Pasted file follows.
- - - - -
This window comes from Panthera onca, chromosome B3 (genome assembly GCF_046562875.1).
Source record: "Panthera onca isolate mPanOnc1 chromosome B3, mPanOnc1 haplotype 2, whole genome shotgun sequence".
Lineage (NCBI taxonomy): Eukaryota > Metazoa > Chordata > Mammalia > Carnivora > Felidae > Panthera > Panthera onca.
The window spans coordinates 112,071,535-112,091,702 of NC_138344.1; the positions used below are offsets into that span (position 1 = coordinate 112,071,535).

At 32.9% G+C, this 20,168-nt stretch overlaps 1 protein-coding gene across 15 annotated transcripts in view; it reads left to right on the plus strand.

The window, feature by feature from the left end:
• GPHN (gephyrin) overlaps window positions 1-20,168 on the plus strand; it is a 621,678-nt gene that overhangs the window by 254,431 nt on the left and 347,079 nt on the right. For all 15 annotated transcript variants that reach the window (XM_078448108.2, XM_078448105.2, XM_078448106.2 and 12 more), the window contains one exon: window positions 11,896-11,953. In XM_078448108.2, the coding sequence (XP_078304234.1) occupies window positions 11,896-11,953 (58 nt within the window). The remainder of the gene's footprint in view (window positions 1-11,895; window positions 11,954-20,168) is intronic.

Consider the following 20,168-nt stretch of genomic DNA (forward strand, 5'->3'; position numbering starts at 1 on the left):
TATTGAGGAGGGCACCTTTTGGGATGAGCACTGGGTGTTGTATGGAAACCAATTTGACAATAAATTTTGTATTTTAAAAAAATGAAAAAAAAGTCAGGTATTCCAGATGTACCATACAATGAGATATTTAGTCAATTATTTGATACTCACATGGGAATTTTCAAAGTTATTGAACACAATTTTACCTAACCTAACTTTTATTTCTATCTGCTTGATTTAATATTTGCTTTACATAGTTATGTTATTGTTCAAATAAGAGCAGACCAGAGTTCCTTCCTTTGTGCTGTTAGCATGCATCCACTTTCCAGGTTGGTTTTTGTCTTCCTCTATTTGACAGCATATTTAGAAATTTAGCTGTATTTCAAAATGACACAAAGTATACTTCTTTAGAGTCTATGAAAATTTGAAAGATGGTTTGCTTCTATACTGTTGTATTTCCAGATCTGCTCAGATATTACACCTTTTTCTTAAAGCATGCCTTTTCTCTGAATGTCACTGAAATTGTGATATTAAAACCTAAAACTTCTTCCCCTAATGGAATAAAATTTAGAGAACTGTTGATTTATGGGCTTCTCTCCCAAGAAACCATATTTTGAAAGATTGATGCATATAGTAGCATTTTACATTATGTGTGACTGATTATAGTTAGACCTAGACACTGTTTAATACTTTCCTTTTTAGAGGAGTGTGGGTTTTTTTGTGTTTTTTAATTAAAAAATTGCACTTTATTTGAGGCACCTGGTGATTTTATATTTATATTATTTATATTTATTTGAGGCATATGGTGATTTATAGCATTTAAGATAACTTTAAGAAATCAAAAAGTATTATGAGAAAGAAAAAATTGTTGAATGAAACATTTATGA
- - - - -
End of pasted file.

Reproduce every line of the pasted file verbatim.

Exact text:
This window comes from Panthera onca, chromosome B3 (genome assembly GCF_046562875.1).
Source record: "Panthera onca isolate mPanOnc1 chromosome B3, mPanOnc1 haplotype 2, whole genome shotgun sequence".
Lineage (NCBI taxonomy): Eukaryota > Metazoa > Chordata > Mammalia > Carnivora > Felidae > Panthera > Panthera onca.
The window spans coordinates 112,071,535-112,091,702 of NC_138344.1; the positions used below are offsets into that span (position 1 = coordinate 112,071,535).

At 32.9% G+C, this 20,168-nt stretch overlaps 1 protein-coding gene across 15 annotated transcripts in view; it reads left to right on the plus strand.

The window, feature by feature from the left end:
• GPHN (gephyrin) overlaps window positions 1-20,168 on the plus strand; it is a 621,678-nt gene that overhangs the window by 254,431 nt on the left and 347,079 nt on the right. For all 15 annotated transcript variants that reach the window (XM_078448108.2, XM_078448105.2, XM_078448106.2 and 12 more), the window contains one exon: window positions 11,896-11,953. In XM_078448108.2, the coding sequence (XP_078304234.1) occupies window positions 11,896-11,953 (58 nt within the window). The remainder of the gene's footprint in view (window positions 1-11,895; window positions 11,954-20,168) is intronic.

Consider the following 20,168-nt stretch of genomic DNA (forward strand, 5'->3'; position numbering starts at 1 on the left):
TATTGAGGAGGGCACCTTTTGGGATGAGCACTGGGTGTTGTATGGAAACCAATTTGACAATAAATTTTGTATTTTAAAAAAATGAAAAAAAAGTCAGGTATTCCAGATGTACCATACAATGAGATATTTAGTCAATTATTTGATACTCACATGGGAATTTTCAAAGTTATTGAACACAATTTTACCTAACCTAACTTTTATTTCTATCTGCTTGATTTAATATTTGCTTTACATAGTTATGTTATTGTTCAAATAAGAGCAGACCAGAGTTCCTTCCTTTGTGCTGTTAGCATGCATCCACTTTCCAGGTTGGTTTTTGTCTTCCTCTATTTGACAGCATATTTAGAAATTTAGCTGTATTTCAAAATGACACAAAGTATACTTCTTTAGAGTCTATGAAAATTTGAAAGATGGTTTGCTTCTATACTGTTGTATTTCCAGATCTGCTCAGATATTACACCTTTTTCTTAAAGCATGCCTTTTCTCTGAATGTCACTGAAATTGTGATATTAAAACCTAAAACTTCTTCCCCTAATGGAATAAAATTTAGAGAACTGTTGATTTATGGGCTTCTCTCCCAAGAAACCATATTTTGAAAGATTGATGCATATAGTAGCATTTTACATTATGTGTGACTGATTATAGTTAGACCTAGACACTGTTTAATACTTTCCTTTTTAGAGGAGTGTGGGTTTTTTTGTGTTTTTTAATTAAAAAATTGCACTTTATTTGAGGCACCTGGTGATTTTATATTTATATTATTTATATTTATTTGAGGCATATGGTGATTTATAGCATTTAAGATAACTTTAAGAAATCAAAAAGTATTATGAGAAAGAAAAAATTGTTGAATGAAACATTTATGA